CRU emails suggest conspiracy
What evidence is there for the hockey stick
CO2 lags temperature
Climate's changed before
It's the sun
Temperature records are unreliable
The greenhouse effect and the 2nd law of thermodynamics
We're heading into an ice age
Positives and negatives of global warming
Global cooling - Is global warming still happening?
How reliable are climate models?
Can animals and plants adapt to global warming?
What's the link between cosmic rays and climate change?
Is Al Gore's An Inconvenient Truth accurate?
Are glaciers growing or retreating?
Ocean acidification: global warming's evil twin
The human fingerprint in global warming
Empirical evidence that humans are causing global warming
How do we know more CO2 is causing warming?
Explaining how the water vapor greenhouse effect works
How the OISM Petition Project casts doubt on the scientific consensus on climate change

Note - Aug 12, 2023: Following up on helpful reader feedback, we updated the title as well as the first paragraph to better spell things out.

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Comments 1 to 11:

  1. My Dad signed that petition.  He was a Crop Scientist.  I'm sure he meant well, but 'damage done'.  How hard is it to sign your name?  I took two terms of Atmospheric Physics.  For a few months I was working to get a PhD in climatology, but I later left to get a Masters in Mechanical Engineering.  Did I sign any petitions?  Have I signed any since?  Because I was lightyears more qualified to do so than my Father, who knew a lot about Plant Genetics, and a little about anything other than Plant Genetics.  But, regarding the Scientific opposition to AGW, that has rarely been a disqualifier.  As long as you 'wrote the book' on Plant Genetics, then you must certainly know everything there is to know about the subset of GeoPhysics called Atmospheric Science...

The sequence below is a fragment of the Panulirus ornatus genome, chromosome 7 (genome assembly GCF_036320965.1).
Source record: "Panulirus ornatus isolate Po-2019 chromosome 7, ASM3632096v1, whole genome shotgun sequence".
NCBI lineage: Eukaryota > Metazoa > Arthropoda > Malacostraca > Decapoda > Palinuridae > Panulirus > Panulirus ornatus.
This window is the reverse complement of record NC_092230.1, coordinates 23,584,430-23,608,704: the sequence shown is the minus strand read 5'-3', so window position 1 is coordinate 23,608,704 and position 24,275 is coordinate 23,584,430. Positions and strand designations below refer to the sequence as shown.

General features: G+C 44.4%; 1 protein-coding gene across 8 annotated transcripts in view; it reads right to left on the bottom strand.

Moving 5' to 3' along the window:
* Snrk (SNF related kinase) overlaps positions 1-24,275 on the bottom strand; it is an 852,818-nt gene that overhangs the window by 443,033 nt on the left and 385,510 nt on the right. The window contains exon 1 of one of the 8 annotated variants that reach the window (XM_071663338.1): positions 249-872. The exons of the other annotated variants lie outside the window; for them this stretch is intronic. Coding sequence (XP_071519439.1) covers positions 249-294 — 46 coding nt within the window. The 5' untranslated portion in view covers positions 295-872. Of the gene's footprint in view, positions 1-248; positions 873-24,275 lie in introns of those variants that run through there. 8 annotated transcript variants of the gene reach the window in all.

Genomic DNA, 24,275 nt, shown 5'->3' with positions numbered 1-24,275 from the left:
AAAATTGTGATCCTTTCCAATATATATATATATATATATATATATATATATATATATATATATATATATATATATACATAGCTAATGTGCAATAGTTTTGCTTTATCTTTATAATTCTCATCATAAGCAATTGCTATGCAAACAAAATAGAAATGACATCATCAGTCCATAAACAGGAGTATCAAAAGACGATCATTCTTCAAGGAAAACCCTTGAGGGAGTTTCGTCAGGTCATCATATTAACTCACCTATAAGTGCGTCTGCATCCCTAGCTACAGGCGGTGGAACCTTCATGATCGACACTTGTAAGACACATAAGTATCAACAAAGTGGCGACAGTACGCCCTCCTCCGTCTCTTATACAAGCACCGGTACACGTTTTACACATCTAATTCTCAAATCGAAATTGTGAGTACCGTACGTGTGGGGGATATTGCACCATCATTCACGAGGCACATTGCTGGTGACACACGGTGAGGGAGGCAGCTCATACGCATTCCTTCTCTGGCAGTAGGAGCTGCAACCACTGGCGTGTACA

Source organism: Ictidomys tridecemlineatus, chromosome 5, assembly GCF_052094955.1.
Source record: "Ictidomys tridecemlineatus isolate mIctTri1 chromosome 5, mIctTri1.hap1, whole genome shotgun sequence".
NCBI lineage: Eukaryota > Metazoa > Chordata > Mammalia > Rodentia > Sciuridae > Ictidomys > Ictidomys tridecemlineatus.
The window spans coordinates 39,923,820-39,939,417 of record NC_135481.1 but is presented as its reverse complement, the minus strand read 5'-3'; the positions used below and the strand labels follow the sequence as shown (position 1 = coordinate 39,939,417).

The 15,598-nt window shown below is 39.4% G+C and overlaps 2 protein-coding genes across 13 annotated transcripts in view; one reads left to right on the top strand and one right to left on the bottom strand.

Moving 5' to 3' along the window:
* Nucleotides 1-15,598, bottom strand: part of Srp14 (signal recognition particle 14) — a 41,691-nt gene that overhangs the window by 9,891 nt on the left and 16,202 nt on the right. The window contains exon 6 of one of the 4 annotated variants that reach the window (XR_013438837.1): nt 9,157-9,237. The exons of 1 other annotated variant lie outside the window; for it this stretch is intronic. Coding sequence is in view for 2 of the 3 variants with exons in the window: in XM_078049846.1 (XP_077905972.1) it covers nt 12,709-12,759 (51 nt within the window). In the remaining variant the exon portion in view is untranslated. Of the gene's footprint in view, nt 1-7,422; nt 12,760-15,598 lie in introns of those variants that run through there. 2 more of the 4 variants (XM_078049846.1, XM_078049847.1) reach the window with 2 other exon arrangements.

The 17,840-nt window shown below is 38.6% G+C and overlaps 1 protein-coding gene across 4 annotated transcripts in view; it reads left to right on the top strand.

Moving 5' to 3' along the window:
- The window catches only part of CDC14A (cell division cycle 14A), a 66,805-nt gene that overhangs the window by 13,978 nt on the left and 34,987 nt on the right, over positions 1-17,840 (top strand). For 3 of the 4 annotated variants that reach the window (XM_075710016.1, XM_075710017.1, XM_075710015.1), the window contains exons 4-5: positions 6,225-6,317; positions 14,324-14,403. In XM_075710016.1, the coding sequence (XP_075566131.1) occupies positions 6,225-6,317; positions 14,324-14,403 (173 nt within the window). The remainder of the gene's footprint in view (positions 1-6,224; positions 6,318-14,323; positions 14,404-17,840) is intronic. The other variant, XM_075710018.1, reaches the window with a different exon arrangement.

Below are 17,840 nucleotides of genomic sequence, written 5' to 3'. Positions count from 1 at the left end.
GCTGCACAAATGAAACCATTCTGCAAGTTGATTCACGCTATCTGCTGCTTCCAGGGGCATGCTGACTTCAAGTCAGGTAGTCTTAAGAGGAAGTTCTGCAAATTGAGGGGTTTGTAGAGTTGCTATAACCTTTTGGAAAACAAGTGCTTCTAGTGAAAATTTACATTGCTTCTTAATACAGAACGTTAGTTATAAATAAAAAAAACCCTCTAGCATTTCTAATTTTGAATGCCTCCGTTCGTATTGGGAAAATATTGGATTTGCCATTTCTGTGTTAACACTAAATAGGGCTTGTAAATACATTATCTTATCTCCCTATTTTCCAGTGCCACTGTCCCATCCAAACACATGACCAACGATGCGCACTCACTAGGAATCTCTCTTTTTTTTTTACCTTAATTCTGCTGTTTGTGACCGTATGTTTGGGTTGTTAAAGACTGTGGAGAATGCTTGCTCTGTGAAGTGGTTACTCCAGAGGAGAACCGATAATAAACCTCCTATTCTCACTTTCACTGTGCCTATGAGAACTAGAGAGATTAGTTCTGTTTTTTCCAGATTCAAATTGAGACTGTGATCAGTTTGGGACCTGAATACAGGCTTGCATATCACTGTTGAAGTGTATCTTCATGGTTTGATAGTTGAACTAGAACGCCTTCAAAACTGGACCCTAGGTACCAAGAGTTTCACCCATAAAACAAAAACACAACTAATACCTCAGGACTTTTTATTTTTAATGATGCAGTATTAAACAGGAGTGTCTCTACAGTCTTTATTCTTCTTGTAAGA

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  2. I suspect that many of the OISM signers have passed away over the past 25 years. The petition is now an irrelevant historical artifact.